Home > Uncategorized > Experience, accuracy and broad-based education: Advice for aspiring journalists looking to get ahead

Experience, accuracy and broad-based education: Advice for aspiring journalists looking to get ahead

By Gabriella Parsons

Omaha World-Herald employee Connie White. photo taken Nov. 16, 2010. DAVE SANDERS/THE WORLD-HERALD

COURTESY PHOTO OMAHA WORLD-HERALD

Connie White, deputy metro-regional editor at the Omaha World-Herald, grew up in small town Nebraska. She was born and raised in Grand Island, and later attended the University of Nebraska-Kearney where she received her BA in journalism. During college, White studied political science, and this set the tone for her career, covering Omaha City Hall, education and business throughout.
While most of her experience as been on the editing side, White worked as a reporter at the start of her career, then on the copy desk and also the page design team.
White worked at the Grand Island Independent, The Kansan and the Columbus Telegram, where she was the managing editor, before coming to the Omaha World-Herald 15 years ago.
White said that these experiences at smaller newspapers are what led her to becoming an editor at the Omaha World-Herald.
“I think that working at smaller papers first of all kind of gave me a diverse experience,” White said as she described the many hats she had to wear at these newspapers.
“You do a lot of things when you’re at a small paper— you might write the editorial, you might write a column, you lay out the paper, you meet with the community,” she said. “I think it gives you an appreciation for community news— the community’s stories and their importance.”
Before White arrives at the downtown Omaha World-Herald offices between 8:30 and 9 a.m. each morning, she is reading the newspaper and making sure she’s up to date with the latest news.
When she gets to work, she talks with her reporters and assesses what he or she is working on for the day before the 10 a.m. daily budget meeting.
White looks over state government and regional reporters, and she also helps plan the Midland section of the Omaha World Herald. With three of her reporters working in Lincoln, White says that she has to be in good communication with these reporters since they aren’t on-site at the Omaha World Herald.
White said the best form of communication between her and her reporters is email and phone calls. She says that if a question ever comes up and a reporter isn’t there, she’ll just give them a call. White also said that the computer system, “Saxotech,” which is comparable to Google Docs, has come in handy for revising articles written by reporters based in different cities.
“It’s like we’re sitting by each other, using the same computer program,” White said. “Except we’re 50 miles apart.”
White said that the changes in technology have forced newspapers like the Omaha World Herald to reconsider its priorities.
“I think 15 years ago we would have mostly thought about the [physical] paper. We’d get those stories that were in print online by the end of the day,” White said. “Well, that doesn’t fly anymore.”
The sense of immediacy that viewers want have shifted the way Omaha World Herald delivers its content, White said.
“The goal is that if something happens, we get it online immediately,” she said.
White noted that with the shift to online from print, it’s more important than ever for journalists to be accurate.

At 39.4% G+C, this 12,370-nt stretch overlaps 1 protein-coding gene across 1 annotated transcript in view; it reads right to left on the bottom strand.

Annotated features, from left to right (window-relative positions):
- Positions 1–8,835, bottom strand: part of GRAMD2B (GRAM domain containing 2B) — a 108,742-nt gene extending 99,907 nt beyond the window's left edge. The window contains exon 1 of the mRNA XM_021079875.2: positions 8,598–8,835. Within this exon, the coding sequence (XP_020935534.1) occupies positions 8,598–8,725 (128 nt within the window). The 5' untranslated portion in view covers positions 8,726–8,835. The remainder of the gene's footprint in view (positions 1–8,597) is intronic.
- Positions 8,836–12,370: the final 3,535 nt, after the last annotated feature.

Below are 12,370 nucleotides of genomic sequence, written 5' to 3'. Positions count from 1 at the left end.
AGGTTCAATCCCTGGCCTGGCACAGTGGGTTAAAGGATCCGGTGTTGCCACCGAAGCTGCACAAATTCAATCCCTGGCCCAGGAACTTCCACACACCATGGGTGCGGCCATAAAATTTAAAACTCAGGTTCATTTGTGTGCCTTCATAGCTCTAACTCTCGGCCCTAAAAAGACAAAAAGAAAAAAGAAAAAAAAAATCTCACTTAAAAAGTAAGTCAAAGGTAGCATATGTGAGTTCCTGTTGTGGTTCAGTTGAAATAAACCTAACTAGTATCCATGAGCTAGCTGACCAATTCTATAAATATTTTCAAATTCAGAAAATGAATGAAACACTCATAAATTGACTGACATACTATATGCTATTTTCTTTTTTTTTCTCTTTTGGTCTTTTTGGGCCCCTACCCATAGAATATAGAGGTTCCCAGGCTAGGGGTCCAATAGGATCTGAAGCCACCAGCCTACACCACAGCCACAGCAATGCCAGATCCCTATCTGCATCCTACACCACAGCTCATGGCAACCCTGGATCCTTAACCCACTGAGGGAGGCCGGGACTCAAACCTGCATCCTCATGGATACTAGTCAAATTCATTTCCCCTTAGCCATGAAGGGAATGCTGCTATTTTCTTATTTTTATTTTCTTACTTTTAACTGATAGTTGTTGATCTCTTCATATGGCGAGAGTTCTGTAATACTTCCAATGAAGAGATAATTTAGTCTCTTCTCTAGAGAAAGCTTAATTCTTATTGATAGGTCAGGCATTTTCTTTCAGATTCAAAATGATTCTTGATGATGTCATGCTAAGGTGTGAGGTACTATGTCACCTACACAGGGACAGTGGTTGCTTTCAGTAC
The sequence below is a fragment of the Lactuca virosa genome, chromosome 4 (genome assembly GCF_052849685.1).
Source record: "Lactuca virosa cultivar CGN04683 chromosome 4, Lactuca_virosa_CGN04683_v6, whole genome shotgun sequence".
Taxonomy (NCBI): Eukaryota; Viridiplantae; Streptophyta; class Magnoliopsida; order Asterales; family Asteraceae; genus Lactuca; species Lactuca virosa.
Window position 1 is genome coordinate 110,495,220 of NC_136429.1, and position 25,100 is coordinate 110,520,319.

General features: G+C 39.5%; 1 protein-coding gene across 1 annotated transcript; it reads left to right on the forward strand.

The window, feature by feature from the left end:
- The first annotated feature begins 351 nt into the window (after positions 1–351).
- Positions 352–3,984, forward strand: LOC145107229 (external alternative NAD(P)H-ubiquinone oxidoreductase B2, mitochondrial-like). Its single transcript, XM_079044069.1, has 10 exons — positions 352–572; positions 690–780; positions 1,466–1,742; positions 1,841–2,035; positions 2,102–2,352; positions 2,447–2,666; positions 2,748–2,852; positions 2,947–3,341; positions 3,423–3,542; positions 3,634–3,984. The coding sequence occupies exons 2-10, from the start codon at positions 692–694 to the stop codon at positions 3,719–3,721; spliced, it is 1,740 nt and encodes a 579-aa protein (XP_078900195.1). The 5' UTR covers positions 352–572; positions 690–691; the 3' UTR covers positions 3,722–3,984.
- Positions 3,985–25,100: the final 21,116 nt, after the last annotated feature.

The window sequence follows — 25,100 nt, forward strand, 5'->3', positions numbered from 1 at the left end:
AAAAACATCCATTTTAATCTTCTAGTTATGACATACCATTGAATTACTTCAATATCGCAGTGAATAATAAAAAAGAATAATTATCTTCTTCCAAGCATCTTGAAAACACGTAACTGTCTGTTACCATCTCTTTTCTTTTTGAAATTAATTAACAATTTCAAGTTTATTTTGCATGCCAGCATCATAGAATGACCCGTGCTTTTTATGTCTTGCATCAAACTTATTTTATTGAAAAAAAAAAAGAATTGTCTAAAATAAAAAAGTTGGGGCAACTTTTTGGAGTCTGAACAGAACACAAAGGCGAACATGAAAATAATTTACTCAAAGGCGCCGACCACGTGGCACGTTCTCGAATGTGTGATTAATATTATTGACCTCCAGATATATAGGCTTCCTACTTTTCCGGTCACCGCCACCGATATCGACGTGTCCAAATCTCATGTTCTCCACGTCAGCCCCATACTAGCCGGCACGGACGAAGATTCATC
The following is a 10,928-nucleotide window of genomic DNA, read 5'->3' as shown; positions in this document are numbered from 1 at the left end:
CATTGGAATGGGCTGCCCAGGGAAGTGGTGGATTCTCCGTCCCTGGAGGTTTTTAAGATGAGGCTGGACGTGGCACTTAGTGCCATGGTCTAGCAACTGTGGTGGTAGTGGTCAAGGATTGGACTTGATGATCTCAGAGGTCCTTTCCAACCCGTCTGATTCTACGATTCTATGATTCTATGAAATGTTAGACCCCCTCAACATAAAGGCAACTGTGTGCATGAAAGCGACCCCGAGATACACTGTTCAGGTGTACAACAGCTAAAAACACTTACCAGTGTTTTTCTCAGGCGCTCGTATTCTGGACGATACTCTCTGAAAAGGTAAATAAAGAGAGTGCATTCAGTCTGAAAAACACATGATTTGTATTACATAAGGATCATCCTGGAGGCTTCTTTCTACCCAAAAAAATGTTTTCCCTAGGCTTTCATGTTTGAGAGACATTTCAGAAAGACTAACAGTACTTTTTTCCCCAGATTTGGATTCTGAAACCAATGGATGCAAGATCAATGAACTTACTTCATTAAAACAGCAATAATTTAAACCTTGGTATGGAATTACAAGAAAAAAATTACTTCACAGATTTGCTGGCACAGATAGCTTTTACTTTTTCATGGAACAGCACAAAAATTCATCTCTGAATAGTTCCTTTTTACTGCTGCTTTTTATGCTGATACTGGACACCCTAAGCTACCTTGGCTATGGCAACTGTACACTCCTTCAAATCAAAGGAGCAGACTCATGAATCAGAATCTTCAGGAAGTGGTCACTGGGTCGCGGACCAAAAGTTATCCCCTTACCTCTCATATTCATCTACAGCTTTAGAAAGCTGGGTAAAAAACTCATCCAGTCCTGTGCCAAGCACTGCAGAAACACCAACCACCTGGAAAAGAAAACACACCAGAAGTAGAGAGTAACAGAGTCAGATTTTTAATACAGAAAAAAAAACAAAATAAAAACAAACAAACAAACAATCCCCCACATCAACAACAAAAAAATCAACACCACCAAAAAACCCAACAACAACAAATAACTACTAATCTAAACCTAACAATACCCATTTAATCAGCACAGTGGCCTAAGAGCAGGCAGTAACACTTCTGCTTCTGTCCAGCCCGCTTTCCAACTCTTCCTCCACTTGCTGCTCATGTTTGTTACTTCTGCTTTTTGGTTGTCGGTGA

“We make it our standard to not put inaccurate information out anywhere,” she said.
While it’s become easier to make corrections to stories that are published online, that shouldn’t be a reason for journalists to get lazy with his or her accuracy.
“It’s always something we’re cognitive of– if we’re pushing a story out and we’re in a hurry, then we need to be careful,” White said. “Take the extra minute to make sure we’re not putting something out there that’s inaccurate.”
White shared some words of advice for aspiring journalists and editors:
“Accuracy is your reputation,” she said. “When you write something, it’s critical that you have your facts straight, because it will harm your reputation as a reporter if you don’t.”
White said that a good way of ensuring accuracy is by having two sources for everything. Then, you are able to verify your information almost 100% of the time.
She said that journalists need to be informed.
“You should be well-read,” White said. “You should care about important issues and have a good eye for accuracy and attention to detail.”
White said that as editors, reporters are relying on you to be their backstop.
“I think it’s helpful to have a curious personality,” White said. “But also have an even temper so you don’t get rattled. People are looking to you for guidance– if you can’t stay calm, neither will they.”
If White could go back and tell her young self something she wish she would have known earlier, it would be this:
“Looking back to when I was in college, the importance of taking lots of history classes, lots of English classes, lots of math classes– you just have to have a broad-based education,” she said.
It’s important for journalists to be multi-faceted and well-rounded, White said. She suggests challenging yourself and taking classes that interest you.
White said that real experience in the journalism world is what will set you apart when you seek out jobs.
“The experience is really critical,” she said. “Writing for the DN, getting an internship– seeking those opportunities to work on your craft.”
White’s experience at the Omaha World-Herald has led her to working with interesting people and an array of topics.
“It’s a busy life [the life of an editor], but it’s a fulfilling life,” White said.
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